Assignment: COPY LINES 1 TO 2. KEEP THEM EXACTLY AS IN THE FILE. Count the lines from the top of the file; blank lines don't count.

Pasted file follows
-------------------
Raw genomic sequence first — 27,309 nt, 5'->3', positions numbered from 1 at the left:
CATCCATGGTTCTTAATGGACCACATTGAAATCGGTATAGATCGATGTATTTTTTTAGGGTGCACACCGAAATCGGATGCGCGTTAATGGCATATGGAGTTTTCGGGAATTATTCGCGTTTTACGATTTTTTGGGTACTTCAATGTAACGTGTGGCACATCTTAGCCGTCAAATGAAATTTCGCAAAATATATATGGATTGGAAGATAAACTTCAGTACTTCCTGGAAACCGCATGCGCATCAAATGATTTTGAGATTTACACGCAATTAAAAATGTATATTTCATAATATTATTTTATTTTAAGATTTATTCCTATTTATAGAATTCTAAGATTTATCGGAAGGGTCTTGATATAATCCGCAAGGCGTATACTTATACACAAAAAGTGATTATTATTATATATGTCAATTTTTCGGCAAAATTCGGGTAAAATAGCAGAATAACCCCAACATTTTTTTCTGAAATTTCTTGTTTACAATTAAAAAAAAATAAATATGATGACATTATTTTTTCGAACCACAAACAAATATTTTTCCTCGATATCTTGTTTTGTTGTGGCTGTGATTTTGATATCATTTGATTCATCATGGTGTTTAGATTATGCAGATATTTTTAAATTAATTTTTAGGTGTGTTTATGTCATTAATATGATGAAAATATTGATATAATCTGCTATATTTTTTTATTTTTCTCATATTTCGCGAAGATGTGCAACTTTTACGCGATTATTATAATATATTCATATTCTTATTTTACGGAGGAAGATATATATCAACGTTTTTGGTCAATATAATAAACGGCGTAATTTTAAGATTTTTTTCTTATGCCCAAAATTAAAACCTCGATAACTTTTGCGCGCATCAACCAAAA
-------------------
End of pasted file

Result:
Raw genomic sequence first — 27,309 nt, 5'->3', positions numbered from 1 at the left:
CATCCATGGTTCTTAATGGACCACATTGAAATCGGTATAGATCGATGTATTTTTTTAGGGTGCACACCGAAATCGGATGCGCGTTAATGGCATATGGAGTTTTCGGGAATTATTCGCGTTTTACGATTTTTTGGGTACTTCAATGTAACGTGTGGCACATCTTAGCCGTCAAATGAAATTTCGCAAAATATATATGGATTGGAAGATAAACTTCAGTACTTCCTGGAAACCGCATGCGCATCAAATGATTTTGAGATTTACACGCAATTAAAAATGTATATTTCATAATATTATTTTATTTTAAGATTTATTCCTATTTATAGAATTCTAAGATTTATCGGAAGGGTCTTGATATAATCCGCAAGGCGTATACTTATACACAAAAAGTGATTATTATTATATATGTCAATTTTTCGGCAAAATTCGGGTAAAATAGCAGAATAACCCCAACATTTTTTTCTGAAATTTCTTGTTTACAATTAAAAAAAAATAAATATGATGACATTATTTTTTCGAACCACAAACAAATATTTTTCCTCGATATCTTGTTTTGTTGTGGCTGTGATTTTGATATCATTTGATTCATCATGGTGTTTAGATTATGCAGATATTTTTAAATTAATTTTTAGGTGTGTTTATGTCATTAATATGATGAAAATATTGATATAATCTGCTATATTTTTTTATTTTTCTCATATTTCGCGAAGATGTGCAACTTTTACGCGATTATTATAATATATTCATATTCTTATTTTACGGAGGAAGATATATATCAACGTTTTTGGTCAATATAATAAACGGCGTAATTTTAAGATTTTTTTCTTATGCCCAAAATTAAAACCTCGATAACTTTTGCGCGCATCAACCAAAA